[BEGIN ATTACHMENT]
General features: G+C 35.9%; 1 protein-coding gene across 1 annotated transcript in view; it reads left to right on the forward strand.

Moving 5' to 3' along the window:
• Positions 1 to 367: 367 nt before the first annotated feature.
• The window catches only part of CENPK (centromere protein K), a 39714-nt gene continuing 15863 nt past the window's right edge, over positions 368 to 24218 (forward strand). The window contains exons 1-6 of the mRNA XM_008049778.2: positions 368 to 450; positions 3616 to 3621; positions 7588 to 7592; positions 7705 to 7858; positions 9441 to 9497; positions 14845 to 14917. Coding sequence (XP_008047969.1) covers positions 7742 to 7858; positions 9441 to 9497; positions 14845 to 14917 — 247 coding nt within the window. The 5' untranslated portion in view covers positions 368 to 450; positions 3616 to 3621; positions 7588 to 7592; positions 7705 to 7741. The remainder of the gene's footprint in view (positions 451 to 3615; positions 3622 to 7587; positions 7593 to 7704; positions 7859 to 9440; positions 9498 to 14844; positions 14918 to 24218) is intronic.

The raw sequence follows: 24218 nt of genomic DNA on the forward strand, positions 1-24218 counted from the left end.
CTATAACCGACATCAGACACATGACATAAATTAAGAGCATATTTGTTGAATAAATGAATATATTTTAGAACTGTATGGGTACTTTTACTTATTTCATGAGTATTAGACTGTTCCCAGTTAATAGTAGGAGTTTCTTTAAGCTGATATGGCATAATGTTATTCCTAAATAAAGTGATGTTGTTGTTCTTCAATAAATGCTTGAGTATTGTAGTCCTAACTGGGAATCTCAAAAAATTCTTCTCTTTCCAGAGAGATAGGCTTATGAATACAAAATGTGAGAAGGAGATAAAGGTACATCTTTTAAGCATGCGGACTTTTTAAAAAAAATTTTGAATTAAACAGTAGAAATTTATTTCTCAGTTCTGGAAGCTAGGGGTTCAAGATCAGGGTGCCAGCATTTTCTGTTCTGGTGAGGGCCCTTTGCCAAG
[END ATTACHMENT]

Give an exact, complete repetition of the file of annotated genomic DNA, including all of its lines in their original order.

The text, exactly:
General features: G+C 35.9%; 1 protein-coding gene across 1 annotated transcript in view; it reads left to right on the forward strand.

Moving 5' to 3' along the window:
• Positions 1 to 367: 367 nt before the first annotated feature.
• The window catches only part of CENPK (centromere protein K), a 39714-nt gene continuing 15863 nt past the window's right edge, over positions 368 to 24218 (forward strand). The window contains exons 1-6 of the mRNA XM_008049778.2: positions 368 to 450; positions 3616 to 3621; positions 7588 to 7592; positions 7705 to 7858; positions 9441 to 9497; positions 14845 to 14917. Coding sequence (XP_008047969.1) covers positions 7742 to 7858; positions 9441 to 9497; positions 14845 to 14917 — 247 coding nt within the window. The 5' untranslated portion in view covers positions 368 to 450; positions 3616 to 3621; positions 7588 to 7592; positions 7705 to 7741. The remainder of the gene's footprint in view (positions 451 to 3615; positions 3622 to 7587; positions 7593 to 7704; positions 7859 to 9440; positions 9498 to 14844; positions 14918 to 24218) is intronic.

The raw sequence follows: 24218 nt of genomic DNA on the forward strand, positions 1-24218 counted from the left end.
CTATAACCGACATCAGACACATGACATAAATTAAGAGCATATTTGTTGAATAAATGAATATATTTTAGAACTGTATGGGTACTTTTACTTATTTCATGAGTATTAGACTGTTCCCAGTTAATAGTAGGAGTTTCTTTAAGCTGATATGGCATAATGTTATTCCTAAATAAAGTGATGTTGTTGTTCTTCAATAAATGCTTGAGTATTGTAGTCCTAACTGGGAATCTCAAAAAATTCTTCTCTTTCCAGAGAGATAGGCTTATGAATACAAAATGTGAGAAGGAGATAAAGGTACATCTTTTAAGCATGCGGACTTTTTAAAAAAAATTTTGAATTAAACAGTAGAAATTTATTTCTCAGTTCTGGAAGCTAGGGGTTCAAGATCAGGGTGCCAGCATTTTCTGTTCTGGTGAGGGCCCTTTGCCAAG